If Black women begin mammography screening every other year starting at age 40, breast cancer deaths could be reduced by 57 percent compared to starting screening 10 years later according to analyses conducted by a modeling team that is part of the Cancer Intervention and Surveillance Modeling Network (CISNET), funded by the National Cancer Institute.
The analyses are the first to use modeling to elucidate modern breast cancer screening strategies that best achieve equity in screening outcomes and reduce mortality disparities. The research, published October 19, 2021 in Annals of Internal Medicine, suggests that a reduction in breast cancer deaths can be achieved for Black women while maintaining the same ratio of benefits to harms as occur when white women undergo biennial screening starting at age 50. Recommendations over the past two decades have not accounted for the role of racism (structural, interpersonal, or internalized) and its impact in breast cancer treatment, length of survival and deaths among Black women.
“There is an increasing focus on eliminating race-based medicine,” explains the study’s lead author Christina Hunter Chapman, MD, MS, adjunct assistant professor in the Department of Radiation Oncology at the University of Michigan. “However, calls to end race-based medicine that ask for the immediate cessation of any discussion on race are not likely to eliminate racial disparities. Carefully selected solutions for health inequity may involve tailoring interventions to specific racial groups.”
To address this issue, CISNET developed a model using self-reported race as a proxy for who is likely to experience the effects of racism to test a range of screening strategies. The model also considered breast density, distribution of breast cancer molecular subtypes, age-, stage-, and subtype-specific treatment effects, and non-breast cancer mortality for Blacks and whites. Using all of these data, the model compared the benefits and harms of different screening strategies in Black women to those for white women screened biennially from ages 50-74.
“For Black women, three biennial screening strategies (beginning at age 40, 45, or 50) yielded benefit-to-harm ratios that were greater than or equal to those seen in white women who started screening at age 50,” explains Chapman. “Among those three strategies, initiating mammograms at age 40 yielded the greatest mortality reduction and reduced Black-white mortality disparities by 57 percent. This approach is consistent with the US Preventive Services Task Force’s overarching guidance for when women may want to consider beginning biennial mammography.”
The model the researchers used projected the lifetime impact of digital mammography under different starting ages and intervals between screenings for women who would be age 40 in the year 2020 (i.e., born in the U.S. in 1980). It compared a variety of benefits (number of years of life gained by detecting cancer early, breast cancer deaths averted and mortality reduction) to harms like undergoing a larger number of mammograms (e.g., annual vs. every other year screening) and having false positive screening results.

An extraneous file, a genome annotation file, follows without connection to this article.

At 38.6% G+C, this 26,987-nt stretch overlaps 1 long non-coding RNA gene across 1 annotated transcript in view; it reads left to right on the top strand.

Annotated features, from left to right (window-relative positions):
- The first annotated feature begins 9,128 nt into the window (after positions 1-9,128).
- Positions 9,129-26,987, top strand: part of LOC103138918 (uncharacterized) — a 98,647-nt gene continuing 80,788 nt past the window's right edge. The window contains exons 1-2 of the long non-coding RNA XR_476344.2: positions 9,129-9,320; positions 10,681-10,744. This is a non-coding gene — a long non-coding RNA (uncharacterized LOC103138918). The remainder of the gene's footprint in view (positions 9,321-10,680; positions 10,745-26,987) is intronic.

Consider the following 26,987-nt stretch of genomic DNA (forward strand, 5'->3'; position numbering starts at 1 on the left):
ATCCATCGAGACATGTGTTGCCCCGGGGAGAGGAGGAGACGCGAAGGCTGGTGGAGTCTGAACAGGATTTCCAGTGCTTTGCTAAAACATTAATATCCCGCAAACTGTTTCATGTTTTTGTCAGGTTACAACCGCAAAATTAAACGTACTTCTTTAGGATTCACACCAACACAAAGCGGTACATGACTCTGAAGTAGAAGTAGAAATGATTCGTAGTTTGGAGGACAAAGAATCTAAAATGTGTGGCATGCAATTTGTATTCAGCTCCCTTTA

“Black women have higher rates of aggressive cancers at younger ages than white women, and treatments for those types of tumors are not as effective. However, even when we account for cancer subtypes, mortality is higher for black women largely due to factors that are ultimately rooted in racism,” says the study’s senior author, Jeanne S. Mandelblatt, MD, MPH, professor of oncology and medicine at Georgetown Lombardi Comprehensive Cancer Center, and a principal investigator with CISNET.
“Therefore, in our analyses we accounted for differences in treatment attributable to racism, including access to medication, delays in treatment, dose reductions, and discontinuation of treatment — all factors that have been shown to be sub-optimal more often in Black than white women,” she adds.
“We hope this provides new information to help develop equity-focused recommendations for Black women and address a long-standing deficit in breast cancer screening guidelines due to the lack of data,” Mandelblatt states.
“In the future, the harms of racism in medicine may be better rectified by developing interventions that use more direct measures of racism as instead of race,” Chapman concludes. “However, using socioeconomic status alone as a proxy for race would not be appropriate in a study like ours given that racial disparities in breast cancer are observed across socioeconomic strata.”
“This project highlights how CISNET modeling can provide important new data to guideline groups seeking to increase equity in cancer outcomes,” says Brandy Heckman-Stoddard, Ph.D., chief, Breast and Gynecologic Cancer Research Group at the National Cancer Institute. “It also points to the need to continue to capture data on screening practices across diverse populations.”
Additional authors include Christopher J. Cadham at Georgetown Lombardi; Reshma Jagsi at the University of Michigan, Ann Arbor; Amy Trentham-Dietz and Ronald E. Gangnon at the University of Wisconsin-Madison; and Clyde B. Schechter at Albert Einstein College of Medicine, Bronx, New York.
The authors report having no personal financial interests related to the study.
This research was funded by National Cancer Institute grants U01CA199218, U01C1199218-02, and P30CA046592. The research was also supported in part by the National Cancer Institute grant R35CA197289 to Mandelblatt and P30CA014520 to Trentham-Dietz. Selected data collection and sharing were supported by the National Cancer Institute-funded Breast Cancer Surveillance Consortium.
Chapman, CH, et al. Annals of Internal Medicine